Recently, a problem with my sinuses meant that I could not smell anything.

From the pungent to the sweet, acrid to scented – the good and the bad – none of these odours registered with me at all. It’s what they call anosmia.

For months this became the new normal. My whole world was free of all odours.

Gone were all the rich, salivating cooking smells that accompany the most delicious meals. The fresh tang of oranges or sharpness of salt and vinegar crisps.

Gone were the sweet, soft, mellow, deep, coffee aromas. And all scents, perfumes and fragrances.

Food is much less interesting when it smells of… nothing.

There are some odours where we make choices and can control: Cigarettestoast, hyacinths, cleaning fluids.

Some are just part of who we are and who we live with and how we live: oil-fired heating, polished wood, wet dog, new carpet, fresh paint, nappies.

And then there are the environmental odours that we cannot contain: heavy exhaust fumes, pervasive farm smells, ventilation outlets, fresh tarmac, newly mown grass.

With no olfactory sense to keep odours in check it affected my confidence. I feared there would be lurking, lingering, heavy smells in my home. The rancid smell of  cat food….. congealed cooking oil… blocked drains… damp…something burning… gas?.

Might other people smell something fetid, putrid and rotting in my home that I could not?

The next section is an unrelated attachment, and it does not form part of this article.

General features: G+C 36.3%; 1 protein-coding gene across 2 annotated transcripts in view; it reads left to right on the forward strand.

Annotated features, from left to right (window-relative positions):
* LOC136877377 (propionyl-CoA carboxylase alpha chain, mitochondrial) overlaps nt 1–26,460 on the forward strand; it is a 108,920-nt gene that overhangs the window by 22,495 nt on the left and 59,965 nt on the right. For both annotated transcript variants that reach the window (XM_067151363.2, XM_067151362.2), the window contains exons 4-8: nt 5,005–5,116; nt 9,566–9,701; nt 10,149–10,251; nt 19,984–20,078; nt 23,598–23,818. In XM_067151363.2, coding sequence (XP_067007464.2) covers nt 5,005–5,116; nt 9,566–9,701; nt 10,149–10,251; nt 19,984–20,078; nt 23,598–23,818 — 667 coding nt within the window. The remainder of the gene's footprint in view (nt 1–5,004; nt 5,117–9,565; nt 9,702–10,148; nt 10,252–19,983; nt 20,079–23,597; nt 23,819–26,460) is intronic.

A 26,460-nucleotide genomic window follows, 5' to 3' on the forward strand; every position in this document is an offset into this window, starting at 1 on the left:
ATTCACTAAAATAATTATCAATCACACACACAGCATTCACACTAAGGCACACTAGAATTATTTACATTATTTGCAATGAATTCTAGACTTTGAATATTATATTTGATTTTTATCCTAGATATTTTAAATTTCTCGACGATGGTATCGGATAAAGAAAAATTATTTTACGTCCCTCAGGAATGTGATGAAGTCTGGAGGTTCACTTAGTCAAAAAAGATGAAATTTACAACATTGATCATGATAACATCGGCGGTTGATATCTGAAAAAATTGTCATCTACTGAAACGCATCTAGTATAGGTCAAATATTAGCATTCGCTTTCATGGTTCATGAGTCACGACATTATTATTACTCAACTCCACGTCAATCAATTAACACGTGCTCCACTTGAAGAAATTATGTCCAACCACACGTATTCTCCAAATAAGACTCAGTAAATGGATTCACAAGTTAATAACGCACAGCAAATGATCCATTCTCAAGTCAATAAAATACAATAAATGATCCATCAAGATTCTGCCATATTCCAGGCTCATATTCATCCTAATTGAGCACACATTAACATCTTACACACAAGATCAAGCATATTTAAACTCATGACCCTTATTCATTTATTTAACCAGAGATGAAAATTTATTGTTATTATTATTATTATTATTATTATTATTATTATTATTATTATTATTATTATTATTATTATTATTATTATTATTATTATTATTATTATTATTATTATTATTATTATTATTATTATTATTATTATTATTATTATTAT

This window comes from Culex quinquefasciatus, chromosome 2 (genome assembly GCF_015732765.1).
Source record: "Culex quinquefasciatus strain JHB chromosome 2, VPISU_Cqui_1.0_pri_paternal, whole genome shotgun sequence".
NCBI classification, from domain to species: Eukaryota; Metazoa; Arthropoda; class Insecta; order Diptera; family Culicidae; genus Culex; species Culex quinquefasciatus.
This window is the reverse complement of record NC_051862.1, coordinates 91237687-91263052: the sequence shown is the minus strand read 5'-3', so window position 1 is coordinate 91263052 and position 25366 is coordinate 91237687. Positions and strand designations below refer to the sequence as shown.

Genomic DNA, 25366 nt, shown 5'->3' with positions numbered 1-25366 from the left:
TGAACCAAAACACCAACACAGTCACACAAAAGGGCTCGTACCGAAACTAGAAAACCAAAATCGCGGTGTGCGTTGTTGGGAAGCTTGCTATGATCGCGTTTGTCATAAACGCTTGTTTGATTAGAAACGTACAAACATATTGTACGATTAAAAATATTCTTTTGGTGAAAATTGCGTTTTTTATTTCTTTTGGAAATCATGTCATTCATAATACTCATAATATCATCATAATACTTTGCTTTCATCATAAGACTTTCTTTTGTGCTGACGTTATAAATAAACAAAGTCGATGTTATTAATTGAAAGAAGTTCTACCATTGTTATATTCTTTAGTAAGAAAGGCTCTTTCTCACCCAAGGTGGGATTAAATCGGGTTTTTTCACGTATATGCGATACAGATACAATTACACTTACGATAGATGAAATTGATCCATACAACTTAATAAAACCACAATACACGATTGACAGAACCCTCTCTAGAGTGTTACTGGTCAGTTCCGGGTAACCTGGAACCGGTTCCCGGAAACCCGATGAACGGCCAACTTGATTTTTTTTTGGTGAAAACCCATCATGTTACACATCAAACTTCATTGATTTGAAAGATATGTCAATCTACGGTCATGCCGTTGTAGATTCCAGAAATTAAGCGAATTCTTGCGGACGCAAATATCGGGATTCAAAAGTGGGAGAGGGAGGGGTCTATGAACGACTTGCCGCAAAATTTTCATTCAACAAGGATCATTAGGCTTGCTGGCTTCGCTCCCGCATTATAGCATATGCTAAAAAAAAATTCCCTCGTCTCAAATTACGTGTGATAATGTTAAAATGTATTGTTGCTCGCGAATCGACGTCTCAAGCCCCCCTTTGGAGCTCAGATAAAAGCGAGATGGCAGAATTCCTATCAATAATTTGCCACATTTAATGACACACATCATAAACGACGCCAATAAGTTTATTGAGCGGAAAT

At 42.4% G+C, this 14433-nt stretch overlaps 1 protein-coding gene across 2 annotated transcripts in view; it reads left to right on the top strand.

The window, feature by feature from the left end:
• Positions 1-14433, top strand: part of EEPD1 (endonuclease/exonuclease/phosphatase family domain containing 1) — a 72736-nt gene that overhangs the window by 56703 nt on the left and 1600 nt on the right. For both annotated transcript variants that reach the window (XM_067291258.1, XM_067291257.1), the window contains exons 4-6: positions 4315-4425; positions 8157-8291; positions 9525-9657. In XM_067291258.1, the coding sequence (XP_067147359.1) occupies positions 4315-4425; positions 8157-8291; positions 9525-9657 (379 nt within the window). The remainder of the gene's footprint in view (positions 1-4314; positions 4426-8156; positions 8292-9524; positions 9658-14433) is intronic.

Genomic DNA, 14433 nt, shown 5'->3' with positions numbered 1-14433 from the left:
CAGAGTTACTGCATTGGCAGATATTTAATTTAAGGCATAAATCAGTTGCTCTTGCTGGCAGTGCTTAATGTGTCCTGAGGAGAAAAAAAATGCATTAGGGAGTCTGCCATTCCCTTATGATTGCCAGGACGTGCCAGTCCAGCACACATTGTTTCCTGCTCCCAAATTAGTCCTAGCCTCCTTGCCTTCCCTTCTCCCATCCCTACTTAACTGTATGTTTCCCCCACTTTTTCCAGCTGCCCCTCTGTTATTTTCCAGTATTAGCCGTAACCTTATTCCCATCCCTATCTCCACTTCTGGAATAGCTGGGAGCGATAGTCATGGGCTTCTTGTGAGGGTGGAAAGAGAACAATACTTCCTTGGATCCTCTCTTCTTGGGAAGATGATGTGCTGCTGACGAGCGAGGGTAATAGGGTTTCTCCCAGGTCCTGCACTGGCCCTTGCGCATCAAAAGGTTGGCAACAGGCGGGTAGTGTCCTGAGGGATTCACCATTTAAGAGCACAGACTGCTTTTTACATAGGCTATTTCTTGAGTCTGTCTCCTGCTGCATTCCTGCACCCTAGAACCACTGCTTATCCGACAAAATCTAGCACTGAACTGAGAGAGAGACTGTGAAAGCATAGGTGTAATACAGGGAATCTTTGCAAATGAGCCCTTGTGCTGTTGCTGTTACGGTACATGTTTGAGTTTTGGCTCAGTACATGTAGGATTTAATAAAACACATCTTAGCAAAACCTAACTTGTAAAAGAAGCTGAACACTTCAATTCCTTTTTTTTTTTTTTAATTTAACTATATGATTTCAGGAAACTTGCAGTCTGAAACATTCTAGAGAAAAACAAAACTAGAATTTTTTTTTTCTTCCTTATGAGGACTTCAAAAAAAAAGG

Does my home have an overpowering heavy and lingering odour of fish, of curry and garlic…

Are there obvious signs that the flower water needs changing… or that damp dish cloths that have been sitting too long?

Or, is there an over-powering sickly sweet of pot pourri?  

How would I know?

Am I over-compensating for my loss of smell by adding even more powerful odours to the mixLemon, pine, cotton fresh, lavender.

By pitting one smell against another smell, was I just making it worse? 

When you don’t have a sense of smell you are a lot less certain about the world around you.

Then my sense of smell returned. 

First, it was a hint of an odour, a mere whiff of something… something different.

But it was also an awakening, an unexpected stirring of the senses that was a little unnerving.

This was something peculiar… and yet strangely familiar.

I am rediscovering that odours are complex.

And as I move from room to room I recognise how they can add a powerful dimension to my spatial experience.

As if for the first time I am confronting and exploring heady, deep tones combined with pungent highs; stench vs  scent.  

Locating and identifying these odours is about making sense of a world where you can take nothing for granted.

Our sense of smell is such an important part of our lived experience.

Now, opening the fridge becomes an experience rather than a routine action. It is a joy to release the subtle freshness of fruit and vegetables, the pungency of hard cheese, the fragrance of something sweet.

It reminds me that my granny’s fridge smelled of spilt milk; sour and heavy. My grandfather’s house smelled of stale cigarettes, and coal fires. 

I recall the heavy, pervasive smell of over-cooked cabbage ( school dinners) of steamy, laundry-day (my mother’s twin-tub), of turf fires and pipe tobacco. Odours that are not a part of my life any more.